Brian McKenna

Brian was born and raised in West Auckland. He classes himself as a true Westie, with New Lynn being the centre of the universe (although he lived in Piha for 14 years!). His ancestors are from Ireland, England, Wales (via Tasmania) and Israel (via Eastern Europe). Although Brian’s ancestry belongs in those various places, Aotearoa is where Brian feels he belongs. He currently lives in Owairaka with his wife who is of Irish-Australian heritage and they have four children together. Brian loves surfing, bee-keeping and plodding about in the garden.

With over 40 years of nursing experience, Brian brings a wealth of experience to our rangahau. He began his nursing career in the far north of Western Australia supporting predominantly Aboriginal people. Then for over 20 years he has worked jointly in forensic mental health and university contexts. Currently he has a joint position at Auckland Regional Forensic Psychiatry Services (the ‘Mason Clinic’) and AUT as Professor of Forensic Mental Health. 

Brian’s passions lie in creating an understanding of the best possible positive pathways for those people interfacing with the mental health and addiction services and the criminal justice system. He strives to work alongside anyone to achieve such benefits, from service users, whānau, clinicians, government departments right through to international experts. Given both the over representation of Māori in such services and Treaty of Waitangi obligations, his mahi always involves working with Māori in every step of understanding these pathways. He believes it is only ever a team effort that creates a gain, with one example being his involvement in collaborative research to help end the use of seclusion in mental services. A qualitative study, this rangahau explored Māori clinical, cultural and consumer perspectives on potential strategies and initiatives considered likely to facilitate prevention of, and reduction in, the use of seclusion, with tāngata whai i te ora (Māori mental health service users) in mental health inpatient services.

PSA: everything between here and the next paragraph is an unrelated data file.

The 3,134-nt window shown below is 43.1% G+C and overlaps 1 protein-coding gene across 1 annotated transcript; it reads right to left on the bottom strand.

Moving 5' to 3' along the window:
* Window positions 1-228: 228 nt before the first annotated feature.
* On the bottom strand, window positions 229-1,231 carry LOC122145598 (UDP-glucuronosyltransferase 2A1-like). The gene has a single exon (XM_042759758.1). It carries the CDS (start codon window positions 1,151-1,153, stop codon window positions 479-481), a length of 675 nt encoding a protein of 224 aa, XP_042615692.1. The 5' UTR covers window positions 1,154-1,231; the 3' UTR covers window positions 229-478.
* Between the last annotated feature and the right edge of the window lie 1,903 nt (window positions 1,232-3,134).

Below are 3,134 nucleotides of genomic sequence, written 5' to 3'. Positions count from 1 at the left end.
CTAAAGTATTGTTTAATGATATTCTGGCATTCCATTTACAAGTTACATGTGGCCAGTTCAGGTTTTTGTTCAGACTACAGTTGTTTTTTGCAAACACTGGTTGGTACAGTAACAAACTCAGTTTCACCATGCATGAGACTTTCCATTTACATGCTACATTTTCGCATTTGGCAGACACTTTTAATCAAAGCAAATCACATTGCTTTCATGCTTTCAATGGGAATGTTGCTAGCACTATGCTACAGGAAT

In the same vein, Brian aims to help and add value to He Ture Kia Tika in any way he can. He brings invaluable understanding of the complex pathway for those with mental health and addition challenges through the criminal justice system, and is a great translator of what we hope will inform notions of ‘best practice’.

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